Creek’s Lillo lifts way to world powerlifting championships

By T. Scott Boatright

“The wolf on the hill is not as hungry as a wolf climbing the hill.”

Fortunately for Cedar Creek’s Lawson Lillo, the same mentality works for a Cougar.

That opening Arnold Schwarzenegger quote describes the hunger Lillo, who will begin his junior year at Cedar Creek in August, felt after this year’s Class 1A Louisiana High School Athletic Association Powerlifting championships.

Lillo finished second at state in the 148-pound weight class, helping the Cougars to a third-place finish as a team.

But that wasn’t good enough for Lillo, who had to wait three months to respond during competition last weekend at the Powerlifting America Nationals in Orlando, Florida.

And Lillo responded in a big way, setting meet and  personal records in all of his lifts to not only earn first place in his weight class, but also qualifying to be a part of Team USA Sub-Junior and Junior National Teams in the IPF World Championships in Turkey in late August.

“I wanted redemption from our state meet in March,” Lillo said. “I didn’t do so well, so I wanted to go in at this meet and at least compete and prove myself.I think my mindset was different this time. I had wanted to finish first at state, and not making it kind of reset my mindset. I was focused — I knew what I wanted to accomplish.” 

Cedar Creek powerlifting coach Jacob Angevine was happy to see one of his athletes go to Nationals for a second straight year. Angevine said he’s more than thrilled to see Lillo earn an international trip.

“Emma Moore went to Nationals — in a different organization’s competition — last year,” Angevine said. “But now to see Lawson do this is almost overwhelming.”

And though Lillo is only heading into his junior year of high school, Angevine said it feels like he’s been lifting for the Cougars forever.

“He’s been lifting for (Cedar Creek) since his seventh grade year,” Angevine said of Lillo. “His seventh grade year he placed third. His eighth-grade year was knocked out by COVID. As a freshman he placed first and this past season he finished second.

“So he’s been on the podium at every state meet he’s been at. He started out in the 114-pound class, then moved up to 123. But this year he’s been competing in the 148s. He texted me from Orlando last weekend and said he’d come in lighter than he thought he would at 142. He was around 149-150 during football. But that makes what he did (in Orlando) even more impressive.”

Weightlifting has helped Lillo become a solid football player for the Cougars, too.

“It’s helped me as a football player,” Lillo said about powerlifting. “A lot of it is about confidence and applies to life in general. It helps me make friends. I really do believe it’s the most confidence-building sport you can participate in.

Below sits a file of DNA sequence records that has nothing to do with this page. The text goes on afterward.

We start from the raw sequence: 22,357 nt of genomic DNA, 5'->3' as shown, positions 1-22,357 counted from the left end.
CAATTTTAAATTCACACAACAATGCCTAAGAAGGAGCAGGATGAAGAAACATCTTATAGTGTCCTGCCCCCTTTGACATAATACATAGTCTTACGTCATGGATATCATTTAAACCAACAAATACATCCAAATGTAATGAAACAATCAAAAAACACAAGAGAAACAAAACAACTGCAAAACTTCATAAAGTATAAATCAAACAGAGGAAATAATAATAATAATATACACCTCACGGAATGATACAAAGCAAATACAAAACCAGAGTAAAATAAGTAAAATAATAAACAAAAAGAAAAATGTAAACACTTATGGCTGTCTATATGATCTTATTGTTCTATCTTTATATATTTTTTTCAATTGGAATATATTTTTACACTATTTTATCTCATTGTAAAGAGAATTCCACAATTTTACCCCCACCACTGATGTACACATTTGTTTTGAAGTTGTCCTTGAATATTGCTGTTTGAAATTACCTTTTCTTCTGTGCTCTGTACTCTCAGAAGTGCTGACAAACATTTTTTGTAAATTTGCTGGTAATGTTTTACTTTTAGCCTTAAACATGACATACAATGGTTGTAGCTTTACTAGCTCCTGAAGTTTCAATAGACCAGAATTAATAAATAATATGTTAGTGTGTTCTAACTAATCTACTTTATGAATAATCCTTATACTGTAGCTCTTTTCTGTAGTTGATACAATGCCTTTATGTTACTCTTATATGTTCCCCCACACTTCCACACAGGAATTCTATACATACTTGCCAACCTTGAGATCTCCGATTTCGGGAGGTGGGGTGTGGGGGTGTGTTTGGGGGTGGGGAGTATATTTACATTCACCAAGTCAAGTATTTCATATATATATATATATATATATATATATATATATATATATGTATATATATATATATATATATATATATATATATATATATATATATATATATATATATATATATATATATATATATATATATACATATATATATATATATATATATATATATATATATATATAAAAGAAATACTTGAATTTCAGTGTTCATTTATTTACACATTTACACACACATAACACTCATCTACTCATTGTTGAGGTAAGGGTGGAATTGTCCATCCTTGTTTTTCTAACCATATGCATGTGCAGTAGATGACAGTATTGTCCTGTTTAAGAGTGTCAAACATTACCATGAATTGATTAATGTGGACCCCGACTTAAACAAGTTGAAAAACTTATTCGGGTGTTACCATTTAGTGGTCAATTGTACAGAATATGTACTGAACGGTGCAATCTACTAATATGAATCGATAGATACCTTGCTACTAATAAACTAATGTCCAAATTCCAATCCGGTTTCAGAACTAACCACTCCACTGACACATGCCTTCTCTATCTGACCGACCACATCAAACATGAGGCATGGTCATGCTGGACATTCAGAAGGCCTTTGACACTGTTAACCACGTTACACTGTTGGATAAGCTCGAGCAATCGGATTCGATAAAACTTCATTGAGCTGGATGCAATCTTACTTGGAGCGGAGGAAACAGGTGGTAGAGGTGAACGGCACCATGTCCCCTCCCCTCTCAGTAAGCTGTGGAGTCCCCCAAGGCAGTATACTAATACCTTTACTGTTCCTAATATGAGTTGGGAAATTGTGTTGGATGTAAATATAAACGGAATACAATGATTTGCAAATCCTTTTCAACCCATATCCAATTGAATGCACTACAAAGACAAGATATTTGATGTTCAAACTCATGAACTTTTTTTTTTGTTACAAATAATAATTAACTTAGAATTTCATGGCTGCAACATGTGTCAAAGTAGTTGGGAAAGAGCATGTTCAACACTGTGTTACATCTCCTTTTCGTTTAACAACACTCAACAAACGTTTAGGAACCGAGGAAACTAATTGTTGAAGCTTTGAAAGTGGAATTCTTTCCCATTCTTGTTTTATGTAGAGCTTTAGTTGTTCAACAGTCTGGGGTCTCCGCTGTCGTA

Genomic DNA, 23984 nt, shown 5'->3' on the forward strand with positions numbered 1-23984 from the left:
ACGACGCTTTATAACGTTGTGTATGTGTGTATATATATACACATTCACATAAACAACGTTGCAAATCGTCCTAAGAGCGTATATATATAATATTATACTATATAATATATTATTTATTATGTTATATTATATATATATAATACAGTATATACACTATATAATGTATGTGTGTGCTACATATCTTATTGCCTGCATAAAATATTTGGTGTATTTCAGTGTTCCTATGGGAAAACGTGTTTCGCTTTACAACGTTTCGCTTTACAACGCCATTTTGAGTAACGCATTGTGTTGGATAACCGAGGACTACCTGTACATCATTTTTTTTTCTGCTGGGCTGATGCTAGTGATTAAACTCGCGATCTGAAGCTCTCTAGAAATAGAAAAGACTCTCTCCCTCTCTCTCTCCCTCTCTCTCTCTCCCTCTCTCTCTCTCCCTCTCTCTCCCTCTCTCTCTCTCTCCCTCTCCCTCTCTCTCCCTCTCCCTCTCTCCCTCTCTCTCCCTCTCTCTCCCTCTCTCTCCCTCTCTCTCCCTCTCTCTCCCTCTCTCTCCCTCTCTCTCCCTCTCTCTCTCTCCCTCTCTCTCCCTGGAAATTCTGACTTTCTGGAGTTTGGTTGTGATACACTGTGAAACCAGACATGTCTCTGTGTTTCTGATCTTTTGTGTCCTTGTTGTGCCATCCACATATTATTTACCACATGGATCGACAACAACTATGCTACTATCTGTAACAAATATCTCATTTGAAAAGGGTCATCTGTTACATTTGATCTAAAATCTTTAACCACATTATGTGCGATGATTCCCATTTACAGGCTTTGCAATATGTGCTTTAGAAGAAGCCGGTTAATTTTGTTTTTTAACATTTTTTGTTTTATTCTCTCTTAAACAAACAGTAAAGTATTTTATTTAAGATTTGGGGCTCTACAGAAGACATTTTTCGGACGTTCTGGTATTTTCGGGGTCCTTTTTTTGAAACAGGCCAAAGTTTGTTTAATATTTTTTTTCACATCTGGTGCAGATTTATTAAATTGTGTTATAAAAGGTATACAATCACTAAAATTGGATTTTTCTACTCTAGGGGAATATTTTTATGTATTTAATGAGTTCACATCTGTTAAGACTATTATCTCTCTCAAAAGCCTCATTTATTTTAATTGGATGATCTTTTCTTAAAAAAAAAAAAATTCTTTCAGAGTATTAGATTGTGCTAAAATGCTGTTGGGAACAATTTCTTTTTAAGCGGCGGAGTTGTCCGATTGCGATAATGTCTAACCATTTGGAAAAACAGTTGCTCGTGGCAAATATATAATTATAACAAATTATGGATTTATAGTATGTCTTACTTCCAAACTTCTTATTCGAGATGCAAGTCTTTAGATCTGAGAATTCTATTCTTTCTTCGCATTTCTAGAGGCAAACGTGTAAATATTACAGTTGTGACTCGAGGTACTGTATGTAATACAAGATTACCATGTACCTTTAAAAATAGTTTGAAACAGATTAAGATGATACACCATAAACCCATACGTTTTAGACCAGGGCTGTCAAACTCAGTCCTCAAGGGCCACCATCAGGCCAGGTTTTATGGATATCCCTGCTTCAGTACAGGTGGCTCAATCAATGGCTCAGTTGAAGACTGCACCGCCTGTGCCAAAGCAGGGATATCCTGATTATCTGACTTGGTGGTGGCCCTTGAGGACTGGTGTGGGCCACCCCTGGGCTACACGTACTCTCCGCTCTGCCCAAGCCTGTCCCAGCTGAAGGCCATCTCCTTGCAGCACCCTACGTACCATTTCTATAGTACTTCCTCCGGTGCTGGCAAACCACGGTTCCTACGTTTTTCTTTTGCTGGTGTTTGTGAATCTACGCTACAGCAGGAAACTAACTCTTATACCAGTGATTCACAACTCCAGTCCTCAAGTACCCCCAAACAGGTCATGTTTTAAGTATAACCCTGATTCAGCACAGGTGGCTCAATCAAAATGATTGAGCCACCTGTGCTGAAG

“Weightlifting is the reason I got to start on the football team my sophomore year. I’ve always been kind of a smaller kid, but I challenged myself to find ways to get out there on the football field, and weightlifting helped make it happen. In weightlifting, if you put in the work, you’re going to see results — good results.”

Angevine said Lillo’s mindset plays a big role in his success.

“He’s a perfectionist in everything he does,” Angevine said. “Everything he does is the right way — in the classroom, on the football field and in the weight room. Whatever he does has to be perfect. If something is off, he feels it and he’ll tell you, ‘That didn’t feel right,” or ‘I think I need to change this.’ And he’s nearly always right. He’s one of the smartest kids I’ve been around whether it’s in the classroom, on the football field or in the weight room.”

Lillo said much of that mindset comes from his father and older brother Caden, now a football player at Louisiana College.

“It’s kind of an indescribable feeling,” Lillo said of what goes through his mind as he’s about to make a lift. “You’ve got to put yourself in a mindset where it becomes more than you vs. the weight. It’s you vs. the world. You just block everything out and focus and become a dog.

“My dad and I have this thing —  if you want to be a dog and be at the top, you have to turn into a dog. It’s you vs. the world.”

That attitude isn’t hard to have while doing something he loves – and feels he almost needs — to do.

“Weighting is fun to me — it’s a stress reliever,” Lillo said. “ I like hanging out with friends and playing video games. But I really like being in the weight room. Somehow, it’s therapeutic in a way for me.”

So Lillo plans to keep relieving his stress by preparing for his trip to Turkey and the upcoming Cedar Creek football season.

“It’s surreal,” Lillo said of earning a spot on Team USA and preparing to head overseas in August. “ It’s something like you see on TV, or see about the people you look up to. But to have it happen to me? It really hasn’t really hit me yet.”